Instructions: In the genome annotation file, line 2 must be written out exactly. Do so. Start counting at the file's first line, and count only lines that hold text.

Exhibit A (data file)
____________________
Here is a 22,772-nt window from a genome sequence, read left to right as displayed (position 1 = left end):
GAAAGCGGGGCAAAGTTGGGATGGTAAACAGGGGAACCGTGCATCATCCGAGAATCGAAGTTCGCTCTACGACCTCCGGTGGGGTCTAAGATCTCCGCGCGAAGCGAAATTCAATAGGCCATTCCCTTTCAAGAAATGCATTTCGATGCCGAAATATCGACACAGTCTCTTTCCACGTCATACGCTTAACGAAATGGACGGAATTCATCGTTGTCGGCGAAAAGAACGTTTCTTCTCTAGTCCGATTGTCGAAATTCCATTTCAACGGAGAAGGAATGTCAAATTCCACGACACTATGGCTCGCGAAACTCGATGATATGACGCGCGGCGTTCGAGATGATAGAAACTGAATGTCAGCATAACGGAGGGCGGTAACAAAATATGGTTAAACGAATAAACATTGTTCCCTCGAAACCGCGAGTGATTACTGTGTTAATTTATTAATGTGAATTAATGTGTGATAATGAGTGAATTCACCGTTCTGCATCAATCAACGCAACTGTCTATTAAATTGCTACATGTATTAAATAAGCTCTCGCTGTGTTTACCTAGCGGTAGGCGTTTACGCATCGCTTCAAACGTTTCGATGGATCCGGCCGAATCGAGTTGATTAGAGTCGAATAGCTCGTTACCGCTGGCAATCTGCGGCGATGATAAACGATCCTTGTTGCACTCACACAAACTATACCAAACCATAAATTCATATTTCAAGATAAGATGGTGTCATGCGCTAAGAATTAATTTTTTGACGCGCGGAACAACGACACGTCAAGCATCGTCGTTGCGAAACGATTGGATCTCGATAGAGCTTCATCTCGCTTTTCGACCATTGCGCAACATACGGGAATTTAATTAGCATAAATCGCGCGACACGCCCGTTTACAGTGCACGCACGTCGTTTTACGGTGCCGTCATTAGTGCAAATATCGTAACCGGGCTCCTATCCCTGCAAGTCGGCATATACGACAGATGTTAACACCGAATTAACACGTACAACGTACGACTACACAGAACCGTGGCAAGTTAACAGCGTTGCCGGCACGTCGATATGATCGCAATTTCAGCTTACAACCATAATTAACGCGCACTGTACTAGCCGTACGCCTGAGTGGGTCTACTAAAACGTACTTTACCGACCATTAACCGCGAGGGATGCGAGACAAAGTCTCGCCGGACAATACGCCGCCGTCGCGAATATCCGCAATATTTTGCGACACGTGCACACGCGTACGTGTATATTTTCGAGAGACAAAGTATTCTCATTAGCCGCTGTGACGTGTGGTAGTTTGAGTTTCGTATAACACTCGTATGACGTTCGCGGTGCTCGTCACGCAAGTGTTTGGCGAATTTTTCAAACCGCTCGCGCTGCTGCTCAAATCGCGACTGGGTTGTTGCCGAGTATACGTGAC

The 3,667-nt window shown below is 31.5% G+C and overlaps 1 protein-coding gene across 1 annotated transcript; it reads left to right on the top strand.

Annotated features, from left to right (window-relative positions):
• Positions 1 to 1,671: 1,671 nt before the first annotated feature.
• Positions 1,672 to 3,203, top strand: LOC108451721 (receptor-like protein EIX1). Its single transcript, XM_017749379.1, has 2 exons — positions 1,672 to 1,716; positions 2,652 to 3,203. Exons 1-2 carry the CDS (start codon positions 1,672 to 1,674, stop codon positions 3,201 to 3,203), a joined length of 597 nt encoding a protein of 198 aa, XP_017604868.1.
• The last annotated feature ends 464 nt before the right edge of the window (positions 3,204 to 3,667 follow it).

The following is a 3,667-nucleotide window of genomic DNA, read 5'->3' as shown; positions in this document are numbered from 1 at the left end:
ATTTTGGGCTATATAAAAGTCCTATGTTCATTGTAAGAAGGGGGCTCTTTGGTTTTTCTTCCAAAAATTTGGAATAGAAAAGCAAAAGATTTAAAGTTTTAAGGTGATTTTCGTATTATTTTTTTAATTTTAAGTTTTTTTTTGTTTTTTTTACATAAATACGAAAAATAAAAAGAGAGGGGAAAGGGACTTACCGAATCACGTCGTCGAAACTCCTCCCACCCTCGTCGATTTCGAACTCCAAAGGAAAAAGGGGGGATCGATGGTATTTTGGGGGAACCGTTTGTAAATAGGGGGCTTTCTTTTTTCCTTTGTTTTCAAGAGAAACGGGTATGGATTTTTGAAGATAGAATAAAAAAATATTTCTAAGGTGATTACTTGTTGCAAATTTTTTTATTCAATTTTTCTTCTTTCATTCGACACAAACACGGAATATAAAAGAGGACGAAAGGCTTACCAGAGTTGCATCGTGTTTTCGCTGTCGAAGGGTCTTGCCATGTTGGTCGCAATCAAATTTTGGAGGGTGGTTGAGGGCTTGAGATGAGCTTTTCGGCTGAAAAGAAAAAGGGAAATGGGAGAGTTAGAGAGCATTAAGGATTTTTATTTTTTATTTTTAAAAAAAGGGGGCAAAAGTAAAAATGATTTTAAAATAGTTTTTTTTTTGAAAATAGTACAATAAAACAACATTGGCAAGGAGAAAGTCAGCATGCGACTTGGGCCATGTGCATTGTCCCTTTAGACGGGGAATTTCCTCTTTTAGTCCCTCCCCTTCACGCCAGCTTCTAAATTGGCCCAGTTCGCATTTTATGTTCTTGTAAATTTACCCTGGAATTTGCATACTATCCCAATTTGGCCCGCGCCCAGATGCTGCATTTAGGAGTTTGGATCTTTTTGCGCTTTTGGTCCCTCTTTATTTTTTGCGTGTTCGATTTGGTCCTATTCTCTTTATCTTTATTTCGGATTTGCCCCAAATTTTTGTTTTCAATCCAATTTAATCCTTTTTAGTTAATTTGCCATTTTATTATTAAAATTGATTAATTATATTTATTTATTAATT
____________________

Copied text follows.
GAAAGCGGGGCAAAGTTGGGATGGTAAACAGGGGAACCGTGCATCATCCGAGAATCGAAGTTCGCTCTACGACCTCCGGTGGGGTCTAAGATCTCCGCGCGAAGCGAAATTCAATAGGCCATTCCCTTTCAAGAAATGCATTTCGATGCCGAAATATCGACACAGTCTCTTTCCACGTCATACGCTTAACGAAATGGACGGAATTCATCGTTGTCGGCGAAAAGAACGTTTCTTCTCTAGTCCGATTGTCGAAATTCCATTTCAACGGAGAAGGAATGTCAAATTCCACGACACTATGGCTCGCGAAACTCGATGATATGACGCGCGGCGTTCGAGATGATAGAAACTGAATGTCAGCATAACGGAGGGCGGTAACAAAATATGGTTAAACGAATAAACATTGTTCCCTCGAAACCGCGAGTGATTACTGTGTTAATTTATTAATGTGAATTAATGTGTGATAATGAGTGAATTCACCGTTCTGCATCAATCAACGCAACTGTCTATTAAATTGCTACATGTATTAAATAAGCTCTCGCTGTGTTTACCTAGCGGTAGGCGTTTACGCATCGCTTCAAACGTTTCGATGGATCCGGCCGAATCGAGTTGATTAGAGTCGAATAGCTCGTTACCGCTGGCAATCTGCGGCGATGATAAACGATCCTTGTTGCACTCACACAAACTATACCAAACCATAAATTCATATTTCAAGATAAGATGGTGTCATGCGCTAAGAATTAATTTTTTGACGCGCGGAACAACGACACGTCAAGCATCGTCGTTGCGAAACGATTGGATCTCGATAGAGCTTCATCTCGCTTTTCGACCATTGCGCAACATACGGGAATTTAATTAGCATAAATCGCGCGACACGCCCGTTTACAGTGCACGCACGTCGTTTTACGGTGCCGTCATTAGTGCAAATATCGTAACCGGGCTCCTATCCCTGCAAGTCGGCATATACGACAGATGTTAACACCGAATTAACACGTACAACGTACGACTACACAGAACCGTGGCAAGTTAACAGCGTTGCCGGCACGTCGATATGATCGCAATTTCAGCTTACAACCATAATTAACGCGCACTGTACTAGCCGTACGCCTGAGTGGGTCTACTAAAACGTACTTTACCGACCATTAACCGCGAGGGATGCGAGACAAAGTCTCGCCGGACAATACGCCGCCGTCGCGAATATCCGCAATATTTTGCGACACGTGCACACGCGTACGTGTATATTTTCGAGAGACAAAGTATTCTCATTAGCCGCTGTGACGTGTGGTAGTTTGAGTTTCGTATAACACTCGTATGACGTTCGCGGTGCTCGTCACGCAAGTGTTTGGCGAATTTTTCAAACCGCTCGCGCTGCTGCTCAAATCGCGACTGGGTTGTTGCCGAGTATACGTGAC